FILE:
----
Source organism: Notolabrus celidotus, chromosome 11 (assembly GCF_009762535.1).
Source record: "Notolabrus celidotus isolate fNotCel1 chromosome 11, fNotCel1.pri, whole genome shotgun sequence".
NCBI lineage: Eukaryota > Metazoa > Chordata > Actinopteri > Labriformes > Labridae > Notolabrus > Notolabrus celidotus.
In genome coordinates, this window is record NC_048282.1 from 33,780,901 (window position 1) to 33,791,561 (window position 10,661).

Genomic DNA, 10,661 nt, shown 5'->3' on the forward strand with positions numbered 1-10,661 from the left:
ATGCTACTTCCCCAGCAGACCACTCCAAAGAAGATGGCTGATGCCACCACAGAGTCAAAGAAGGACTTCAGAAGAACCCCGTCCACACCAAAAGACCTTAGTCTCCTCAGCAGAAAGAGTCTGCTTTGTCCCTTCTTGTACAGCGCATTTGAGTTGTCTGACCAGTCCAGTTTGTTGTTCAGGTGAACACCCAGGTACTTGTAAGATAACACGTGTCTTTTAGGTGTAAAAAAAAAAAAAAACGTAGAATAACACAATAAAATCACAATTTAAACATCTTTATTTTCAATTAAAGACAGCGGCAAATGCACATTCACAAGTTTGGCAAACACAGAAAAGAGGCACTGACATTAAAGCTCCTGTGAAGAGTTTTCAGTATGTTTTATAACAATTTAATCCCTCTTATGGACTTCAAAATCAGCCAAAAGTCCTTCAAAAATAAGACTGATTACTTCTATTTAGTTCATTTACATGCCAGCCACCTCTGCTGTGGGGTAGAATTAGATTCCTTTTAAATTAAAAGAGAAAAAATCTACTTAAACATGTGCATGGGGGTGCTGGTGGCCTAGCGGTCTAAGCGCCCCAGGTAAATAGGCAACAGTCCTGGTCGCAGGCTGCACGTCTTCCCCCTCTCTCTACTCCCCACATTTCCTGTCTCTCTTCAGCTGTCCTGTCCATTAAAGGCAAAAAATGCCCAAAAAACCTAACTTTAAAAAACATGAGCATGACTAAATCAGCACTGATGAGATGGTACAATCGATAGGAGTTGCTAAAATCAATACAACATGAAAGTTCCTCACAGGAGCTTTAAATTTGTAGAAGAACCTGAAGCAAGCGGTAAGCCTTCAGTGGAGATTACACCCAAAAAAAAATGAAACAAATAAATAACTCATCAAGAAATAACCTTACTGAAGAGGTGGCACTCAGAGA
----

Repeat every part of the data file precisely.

Source organism: Notolabrus celidotus, chromosome 11 (assembly GCF_009762535.1).
Source record: "Notolabrus celidotus isolate fNotCel1 chromosome 11, fNotCel1.pri, whole genome shotgun sequence".
NCBI lineage: Eukaryota > Metazoa > Chordata > Actinopteri > Labriformes > Labridae > Notolabrus > Notolabrus celidotus.
In genome coordinates, this window is record NC_048282.1 from 33,780,901 (window position 1) to 33,791,561 (window position 10,661).

Genomic DNA, 10,661 nt, shown 5'->3' on the forward strand with positions numbered 1-10,661 from the left:
ATGCTACTTCCCCAGCAGACCACTCCAAAGAAGATGGCTGATGCCACCACAGAGTCAAAGAAGGACTTCAGAAGAACCCCGTCCACACCAAAAGACCTTAGTCTCCTCAGCAGAAAGAGTCTGCTTTGTCCCTTCTTGTACAGCGCATTTGAGTTGTCTGACCAGTCCAGTTTGTTGTTCAGGTGAACACCCAGGTACTTGTAAGATAACACGTGTCTTTTAGGTGTAAAAAAAAAAAAAAACGTAGAATAACACAATAAAATCACAATTTAAACATCTTTATTTTCAATTAAAGACAGCGGCAAATGCACATTCACAAGTTTGGCAAACACAGAAAAGAGGCACTGACATTAAAGCTCCTGTGAAGAGTTTTCAGTATGTTTTATAACAATTTAATCCCTCTTATGGACTTCAAAATCAGCCAAAAGTCCTTCAAAAATAAGACTGATTACTTCTATTTAGTTCATTTACATGCCAGCCACCTCTGCTGTGGGGTAGAATTAGATTCCTTTTAAATTAAAAGAGAAAAAATCTACTTAAACATGTGCATGGGGGTGCTGGTGGCCTAGCGGTCTAAGCGCCCCAGGTAAATAGGCAACAGTCCTGGTCGCAGGCTGCACGTCTTCCCCCTCTCTCTACTCCCCACATTTCCTGTCTCTCTTCAGCTGTCCTGTCCATTAAAGGCAAAAAATGCCCAAAAAACCTAACTTTAAAAAACATGAGCATGACTAAATCAGCACTGATGAGATGGTACAATCGATAGGAGTTGCTAAAATCAATACAACATGAAAGTTCCTCACAGGAGCTTTAAATTTGTAGAAGAACCTGAAGCAAGCGGTAAGCCTTCAGTGGAGATTACACCCAAAAAAAAATGAAACAAATAAATAACTCATCAAGAAATAACCTTACTGAAGAGGTGGCACTCAGAGA